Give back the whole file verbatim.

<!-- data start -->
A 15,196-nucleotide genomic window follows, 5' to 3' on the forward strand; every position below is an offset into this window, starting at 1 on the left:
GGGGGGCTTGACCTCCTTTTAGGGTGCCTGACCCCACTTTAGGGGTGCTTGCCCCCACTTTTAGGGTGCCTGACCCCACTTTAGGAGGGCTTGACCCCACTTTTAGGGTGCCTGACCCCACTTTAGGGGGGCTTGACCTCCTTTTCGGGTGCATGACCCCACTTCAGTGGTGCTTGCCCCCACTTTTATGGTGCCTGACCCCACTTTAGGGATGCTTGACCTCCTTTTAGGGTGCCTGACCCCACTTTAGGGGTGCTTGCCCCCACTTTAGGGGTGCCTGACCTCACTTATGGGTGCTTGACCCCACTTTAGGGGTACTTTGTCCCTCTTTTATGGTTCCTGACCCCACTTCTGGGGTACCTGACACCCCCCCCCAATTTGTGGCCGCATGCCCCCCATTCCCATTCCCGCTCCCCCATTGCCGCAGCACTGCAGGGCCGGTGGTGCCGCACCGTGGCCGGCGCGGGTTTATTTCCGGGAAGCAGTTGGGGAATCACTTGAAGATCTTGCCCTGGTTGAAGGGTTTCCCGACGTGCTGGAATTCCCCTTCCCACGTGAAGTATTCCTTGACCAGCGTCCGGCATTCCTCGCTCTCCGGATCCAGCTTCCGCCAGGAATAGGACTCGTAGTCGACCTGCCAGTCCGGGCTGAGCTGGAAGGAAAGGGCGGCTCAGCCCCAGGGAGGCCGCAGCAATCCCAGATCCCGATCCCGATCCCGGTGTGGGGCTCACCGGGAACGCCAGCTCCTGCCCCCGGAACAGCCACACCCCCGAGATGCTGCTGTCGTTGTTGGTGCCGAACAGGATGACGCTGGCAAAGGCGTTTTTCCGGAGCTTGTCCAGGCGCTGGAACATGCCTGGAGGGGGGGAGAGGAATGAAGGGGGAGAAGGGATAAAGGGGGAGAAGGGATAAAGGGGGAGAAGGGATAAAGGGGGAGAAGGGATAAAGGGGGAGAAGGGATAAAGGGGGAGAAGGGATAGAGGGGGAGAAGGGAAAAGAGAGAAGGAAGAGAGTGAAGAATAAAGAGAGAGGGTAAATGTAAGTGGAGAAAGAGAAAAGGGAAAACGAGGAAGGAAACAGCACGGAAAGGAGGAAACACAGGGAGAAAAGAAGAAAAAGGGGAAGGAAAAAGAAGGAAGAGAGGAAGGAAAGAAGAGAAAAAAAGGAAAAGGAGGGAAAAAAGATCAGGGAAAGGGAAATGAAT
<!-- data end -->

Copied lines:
A 15,196-nucleotide genomic window follows, 5' to 3' on the forward strand; every position below is an offset into this window, starting at 1 on the left:
GGGGGGCTTGACCTCCTTTTAGGGTGCCTGACCCCACTTTAGGGGTGCTTGCCCCCACTTTTAGGGTGCCTGACCCCACTTTAGGAGGGCTTGACCCCACTTTTAGGGTGCCTGACCCCACTTTAGGGGGGCTTGACCTCCTTTTCGGGTGCATGACCCCACTTCAGTGGTGCTTGCCCCCACTTTTATGGTGCCTGACCCCACTTTAGGGATGCTTGACCTCCTTTTAGGGTGCCTGACCCCACTTTAGGGGTGCTTGCCCCCACTTTAGGGGTGCCTGACCTCACTTATGGGTGCTTGACCCCACTTTAGGGGTACTTTGTCCCTCTTTTATGGTTCCTGACCCCACTTCTGGGGTACCTGACACCCCCCCCCAATTTGTGGCCGCATGCCCCCCATTCCCATTCCCGCTCCCCCATTGCCGCAGCACTGCAGGGCCGGTGGTGCCGCACCGTGGCCGGCGCGGGTTTATTTCCGGGAAGCAGTTGGGGAATCACTTGAAGATCTTGCCCTGGTTGAAGGGTTTCCCGACGTGCTGGAATTCCCCTTCCCACGTGAAGTATTCCTTGACCAGCGTCCGGCATTCCTCGCTCTCCGGATCCAGCTTCCGCCAGGAATAGGACTCGTAGTCGACCTGCCAGTCCGGGCTGAGCTGGAAGGAAAGGGCGGCTCAGCCCCAGGGAGGCCGCAGCAATCCCAGATCCCGATCCCGATCCCGGTGTGGGGCTCACCGGGAACGCCAGCTCCTGCCCCCGGAACAGCCACACCCCCGAGATGCTGCTGTCGTTGTTGGTGCCGAACAGGATGACGCTGGCAAAGGCGTTTTTCCGGAGCTTGTCCAGGCGCTGGAACATGCCTGGAGGGGGGGAGAGGAATGAAGGGGGAGAAGGGATAAAGGGGGAGAAGGGATAAAGGGGGAGAAGGGATAAAGGGGGAGAAGGGATAAAGGGGGAGAAGGGATAAAGGGGGAGAAGGGATAGAGGGGGAGAAGGGAAAAGAGAGAAGGAAGAGAGTGAAGAATAAAGAGAGAGGGTAAATGTAAGTGGAGAAAGAGAAAAGGGAAAACGAGGAAGGAAACAGCACGGAAAGGAGGAAACACAGGGAGAAAAGAAGAAAAAGGGGAAGGAAAAAGAAGGAAGAGAGGAAGGAAAGAAGAGAAAAAAAGGAAAAGGAGGGAAAAAAGATCAGGGAAAGGGAAATGAAT